Quick Start

To use the various functions in pybaselines, simply input the measured data and any required parameters. All baseline correction functions in pybaselines will output two items: a numpy array of the calculated baseline and a dictionary of potentially useful parameters.

The main interface for all baseline correction algorithms in pybaselines is through the Baseline object for one dimensional data and Baseline2D for two dimensional data.

A simple example is shown below.

import matplotlib.pyplot as plt
import numpy as np
from pybaselines import Baseline, utils

x = np.linspace(1, 1000, 1000)
# a measured signal containing several Gaussian peaks
signal = (
    utils.gaussian(x, 4, 120, 5)
    + utils.gaussian(x, 5, 220, 12)
    + utils.gaussian(x, 5, 350, 10)
    + utils.gaussian(x, 7, 400, 8)
    + utils.gaussian(x, 4, 550, 6)
    + utils.gaussian(x, 5, 680, 14)
    + utils.gaussian(x, 4, 750, 12)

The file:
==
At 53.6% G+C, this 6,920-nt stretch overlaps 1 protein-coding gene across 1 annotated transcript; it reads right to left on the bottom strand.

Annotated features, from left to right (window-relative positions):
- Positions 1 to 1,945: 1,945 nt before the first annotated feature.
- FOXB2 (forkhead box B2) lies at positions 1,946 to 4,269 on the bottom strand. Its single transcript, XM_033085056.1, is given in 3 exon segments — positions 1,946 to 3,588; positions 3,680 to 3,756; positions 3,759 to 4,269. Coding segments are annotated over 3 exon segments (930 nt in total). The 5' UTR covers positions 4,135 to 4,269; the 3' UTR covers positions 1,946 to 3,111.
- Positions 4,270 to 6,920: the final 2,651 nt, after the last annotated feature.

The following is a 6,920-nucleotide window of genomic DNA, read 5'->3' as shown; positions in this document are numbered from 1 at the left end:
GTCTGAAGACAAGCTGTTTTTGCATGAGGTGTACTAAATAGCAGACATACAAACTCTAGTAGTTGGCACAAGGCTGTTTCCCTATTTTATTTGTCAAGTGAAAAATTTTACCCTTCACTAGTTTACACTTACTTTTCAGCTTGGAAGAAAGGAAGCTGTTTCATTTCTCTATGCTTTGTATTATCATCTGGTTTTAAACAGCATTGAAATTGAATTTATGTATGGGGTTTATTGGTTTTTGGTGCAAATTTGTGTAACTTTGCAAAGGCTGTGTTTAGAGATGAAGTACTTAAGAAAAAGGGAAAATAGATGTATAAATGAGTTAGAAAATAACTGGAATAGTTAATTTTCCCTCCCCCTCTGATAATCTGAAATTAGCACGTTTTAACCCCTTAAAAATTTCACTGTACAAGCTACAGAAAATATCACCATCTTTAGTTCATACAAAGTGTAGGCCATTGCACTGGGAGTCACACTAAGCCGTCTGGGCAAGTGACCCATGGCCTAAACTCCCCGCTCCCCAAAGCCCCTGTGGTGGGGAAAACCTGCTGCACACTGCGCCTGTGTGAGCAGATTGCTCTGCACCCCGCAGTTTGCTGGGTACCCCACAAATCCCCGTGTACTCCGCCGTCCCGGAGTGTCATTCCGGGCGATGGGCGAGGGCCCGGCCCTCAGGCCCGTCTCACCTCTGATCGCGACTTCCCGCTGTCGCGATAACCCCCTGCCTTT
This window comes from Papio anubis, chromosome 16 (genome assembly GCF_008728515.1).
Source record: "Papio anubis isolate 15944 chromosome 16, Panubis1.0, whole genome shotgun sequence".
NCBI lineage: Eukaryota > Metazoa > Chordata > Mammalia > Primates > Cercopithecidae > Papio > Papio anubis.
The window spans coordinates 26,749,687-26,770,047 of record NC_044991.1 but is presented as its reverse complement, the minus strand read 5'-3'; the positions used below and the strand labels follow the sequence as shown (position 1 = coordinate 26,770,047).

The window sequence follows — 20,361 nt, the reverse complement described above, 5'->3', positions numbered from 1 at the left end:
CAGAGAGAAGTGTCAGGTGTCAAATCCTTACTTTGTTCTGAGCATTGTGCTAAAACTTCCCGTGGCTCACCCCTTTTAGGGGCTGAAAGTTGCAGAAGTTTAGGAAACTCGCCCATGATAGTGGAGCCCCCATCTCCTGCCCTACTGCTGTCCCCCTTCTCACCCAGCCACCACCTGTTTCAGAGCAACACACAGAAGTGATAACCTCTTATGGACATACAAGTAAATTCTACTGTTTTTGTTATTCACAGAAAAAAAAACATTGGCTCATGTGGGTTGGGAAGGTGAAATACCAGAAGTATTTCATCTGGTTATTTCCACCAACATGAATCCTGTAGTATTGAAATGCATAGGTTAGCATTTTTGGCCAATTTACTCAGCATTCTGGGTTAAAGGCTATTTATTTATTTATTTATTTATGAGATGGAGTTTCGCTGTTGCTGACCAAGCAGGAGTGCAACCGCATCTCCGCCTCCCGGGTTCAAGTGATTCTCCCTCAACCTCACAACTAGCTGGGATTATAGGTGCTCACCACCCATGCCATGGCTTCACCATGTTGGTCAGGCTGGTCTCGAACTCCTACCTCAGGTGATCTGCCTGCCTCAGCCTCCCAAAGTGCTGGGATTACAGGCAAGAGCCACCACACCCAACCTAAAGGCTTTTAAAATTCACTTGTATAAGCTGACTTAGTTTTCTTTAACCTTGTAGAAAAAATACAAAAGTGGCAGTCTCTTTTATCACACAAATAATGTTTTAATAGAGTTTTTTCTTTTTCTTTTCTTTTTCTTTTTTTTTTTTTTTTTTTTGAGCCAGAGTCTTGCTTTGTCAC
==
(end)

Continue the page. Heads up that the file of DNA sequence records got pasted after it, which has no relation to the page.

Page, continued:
+ utils.gaussian(x, 5, 880, 8)
)
# exponentially decaying baseline
true_baseline = 2 + 10 * np.exp(-x / 400)
noise = np.random.default_rng(1).normal(0, 0.2, x.size)

y = signal + true_baseline + noise

baseline_fitter = Baseline(x_data=x)

bkg_1, params_1 = baseline_fitter.modpoly(y, poly_order=3)
bkg_2, params_2 = baseline_fitter.asls(y, lam=1e7, p=0.02)
bkg_3, params_3 = baseline_fitter.mor(y, half_window=30)
bkg_4, params_4 = baseline_fitter.snip(
    y, max_half_window=40, decreasing=True, smooth_half_window=3
)

plt.plot(x, y, label='raw data', lw=1.5)
plt.plot(x, true_baseline, lw=3, label='true baseline')
plt.plot(x, bkg_1, '--', label='modpoly')
plt.plot(x, bkg_2, '--', label='asls')
plt.plot(x, bkg_3, '--', label='mor')
plt.plot(x, bkg_4, '--', label='snip')

plt.legend()
plt.show()

(Source code, png)

_images/quickstart-1.png